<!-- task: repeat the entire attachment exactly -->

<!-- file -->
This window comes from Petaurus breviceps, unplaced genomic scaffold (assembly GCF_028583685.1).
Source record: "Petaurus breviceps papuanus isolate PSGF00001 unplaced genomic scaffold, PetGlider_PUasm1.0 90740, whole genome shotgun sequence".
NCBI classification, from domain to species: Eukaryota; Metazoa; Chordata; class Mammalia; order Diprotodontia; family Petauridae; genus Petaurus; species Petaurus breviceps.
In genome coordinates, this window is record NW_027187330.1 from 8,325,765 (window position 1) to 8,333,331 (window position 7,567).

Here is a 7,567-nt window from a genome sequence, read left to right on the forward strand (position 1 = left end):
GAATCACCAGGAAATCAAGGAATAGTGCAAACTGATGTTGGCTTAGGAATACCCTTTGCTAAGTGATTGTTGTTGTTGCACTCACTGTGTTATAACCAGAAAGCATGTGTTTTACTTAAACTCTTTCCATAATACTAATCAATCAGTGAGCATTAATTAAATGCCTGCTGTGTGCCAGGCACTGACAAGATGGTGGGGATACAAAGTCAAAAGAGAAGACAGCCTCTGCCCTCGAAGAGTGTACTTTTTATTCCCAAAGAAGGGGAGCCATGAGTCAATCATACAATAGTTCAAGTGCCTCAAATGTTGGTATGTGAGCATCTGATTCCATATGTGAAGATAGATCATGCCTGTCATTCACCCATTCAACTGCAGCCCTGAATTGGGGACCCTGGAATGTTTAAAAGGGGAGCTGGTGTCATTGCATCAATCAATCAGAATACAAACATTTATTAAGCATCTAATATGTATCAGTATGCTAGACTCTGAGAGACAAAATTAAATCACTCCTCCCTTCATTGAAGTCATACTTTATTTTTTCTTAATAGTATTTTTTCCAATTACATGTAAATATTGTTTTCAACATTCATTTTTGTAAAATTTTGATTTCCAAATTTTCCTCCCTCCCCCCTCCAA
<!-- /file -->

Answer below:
This window comes from Petaurus breviceps, unplaced genomic scaffold (assembly GCF_028583685.1).
Source record: "Petaurus breviceps papuanus isolate PSGF00001 unplaced genomic scaffold, PetGlider_PUasm1.0 90740, whole genome shotgun sequence".
NCBI classification, from domain to species: Eukaryota; Metazoa; Chordata; class Mammalia; order Diprotodontia; family Petauridae; genus Petaurus; species Petaurus breviceps.
In genome coordinates, this window is record NW_027187330.1 from 8,325,765 (window position 1) to 8,333,331 (window position 7,567).

Here is a 7,567-nt window from a genome sequence, read left to right on the forward strand (position 1 = left end):
GAATCACCAGGAAATCAAGGAATAGTGCAAACTGATGTTGGCTTAGGAATACCCTTTGCTAAGTGATTGTTGTTGTTGCACTCACTGTGTTATAACCAGAAAGCATGTGTTTTACTTAAACTCTTTCCATAATACTAATCAATCAGTGAGCATTAATTAAATGCCTGCTGTGTGCCAGGCACTGACAAGATGGTGGGGATACAAAGTCAAAAGAGAAGACAGCCTCTGCCCTCGAAGAGTGTACTTTTTATTCCCAAAGAAGGGGAGCCATGAGTCAATCATACAATAGTTCAAGTGCCTCAAATGTTGGTATGTGAGCATCTGATTCCATATGTGAAGATAGATCATGCCTGTCATTCACCCATTCAACTGCAGCCCTGAATTGGGGACCCTGGAATGTTTAAAAGGGGAGCTGGTGTCATTGCATCAATCAATCAGAATACAAACATTTATTAAGCATCTAATATGTATCAGTATGCTAGACTCTGAGAGACAAAATTAAATCACTCCTCCCTTCATTGAAGTCATACTTTATTTTTTCTTAATAGTATTTTTTCCAATTACATGTAAATATTGTTTTCAACATTCATTTTTGTAAAATTTTGATTTCCAAATTTTCCTCCCTCCCCCCTCCAA